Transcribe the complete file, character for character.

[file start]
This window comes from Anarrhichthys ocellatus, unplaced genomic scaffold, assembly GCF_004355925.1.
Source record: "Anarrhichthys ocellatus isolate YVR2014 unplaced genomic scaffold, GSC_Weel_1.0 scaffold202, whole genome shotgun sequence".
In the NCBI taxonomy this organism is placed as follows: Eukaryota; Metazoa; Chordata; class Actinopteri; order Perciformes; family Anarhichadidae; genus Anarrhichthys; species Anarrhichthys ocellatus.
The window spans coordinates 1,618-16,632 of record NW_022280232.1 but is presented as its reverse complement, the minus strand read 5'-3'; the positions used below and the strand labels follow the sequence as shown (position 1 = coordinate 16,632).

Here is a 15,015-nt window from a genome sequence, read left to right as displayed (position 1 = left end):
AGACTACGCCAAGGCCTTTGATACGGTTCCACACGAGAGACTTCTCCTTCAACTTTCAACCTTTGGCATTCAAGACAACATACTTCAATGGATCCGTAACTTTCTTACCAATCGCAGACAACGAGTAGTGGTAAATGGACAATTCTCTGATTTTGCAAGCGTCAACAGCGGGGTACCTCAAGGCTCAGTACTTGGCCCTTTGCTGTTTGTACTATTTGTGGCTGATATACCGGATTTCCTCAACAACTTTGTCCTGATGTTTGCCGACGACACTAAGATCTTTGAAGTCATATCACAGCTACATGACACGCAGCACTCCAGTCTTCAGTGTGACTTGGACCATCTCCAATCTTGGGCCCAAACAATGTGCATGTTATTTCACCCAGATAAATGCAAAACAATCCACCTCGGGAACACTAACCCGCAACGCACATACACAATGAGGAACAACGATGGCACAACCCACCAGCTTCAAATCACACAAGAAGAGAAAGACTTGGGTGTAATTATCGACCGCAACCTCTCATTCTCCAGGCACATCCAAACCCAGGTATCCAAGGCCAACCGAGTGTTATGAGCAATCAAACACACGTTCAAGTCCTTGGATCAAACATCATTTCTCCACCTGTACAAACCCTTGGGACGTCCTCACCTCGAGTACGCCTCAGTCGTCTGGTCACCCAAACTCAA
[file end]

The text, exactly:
This window comes from Anarrhichthys ocellatus, unplaced genomic scaffold, assembly GCF_004355925.1.
Source record: "Anarrhichthys ocellatus isolate YVR2014 unplaced genomic scaffold, GSC_Weel_1.0 scaffold202, whole genome shotgun sequence".
In the NCBI taxonomy this organism is placed as follows: Eukaryota; Metazoa; Chordata; class Actinopteri; order Perciformes; family Anarhichadidae; genus Anarrhichthys; species Anarrhichthys ocellatus.
The window spans coordinates 1,618-16,632 of record NW_022280232.1 but is presented as its reverse complement, the minus strand read 5'-3'; the positions used below and the strand labels follow the sequence as shown (position 1 = coordinate 16,632).

Here is a 15,015-nt window from a genome sequence, read left to right as displayed (position 1 = left end):
AGACTACGCCAAGGCCTTTGATACGGTTCCACACGAGAGACTTCTCCTTCAACTTTCAACCTTTGGCATTCAAGACAACATACTTCAATGGATCCGTAACTTTCTTACCAATCGCAGACAACGAGTAGTGGTAAATGGACAATTCTCTGATTTTGCAAGCGTCAACAGCGGGGTACCTCAAGGCTCAGTACTTGGCCCTTTGCTGTTTGTACTATTTGTGGCTGATATACCGGATTTCCTCAACAACTTTGTCCTGATGTTTGCCGACGACACTAAGATCTTTGAAGTCATATCACAGCTACATGACACGCAGCACTCCAGTCTTCAGTGTGACTTGGACCATCTCCAATCTTGGGCCCAAACAATGTGCATGTTATTTCACCCAGATAAATGCAAAACAATCCACCTCGGGAACACTAACCCGCAACGCACATACACAATGAGGAACAACGATGGCACAACCCACCAGCTTCAAATCACACAAGAAGAGAAAGACTTGGGTGTAATTATCGACCGCAACCTCTCATTCTCCAGGCACATCCAAACCCAGGTATCCAAGGCCAACCGAGTGTTATGAGCAATCAAACACACGTTCAAGTCCTTGGATCAAACATCATTTCTCCACCTGTACAAACCCTTGGGACGTCCTCACCTCGAGTACGCCTCAGTCGTCTGGTCACCCAAACTCAA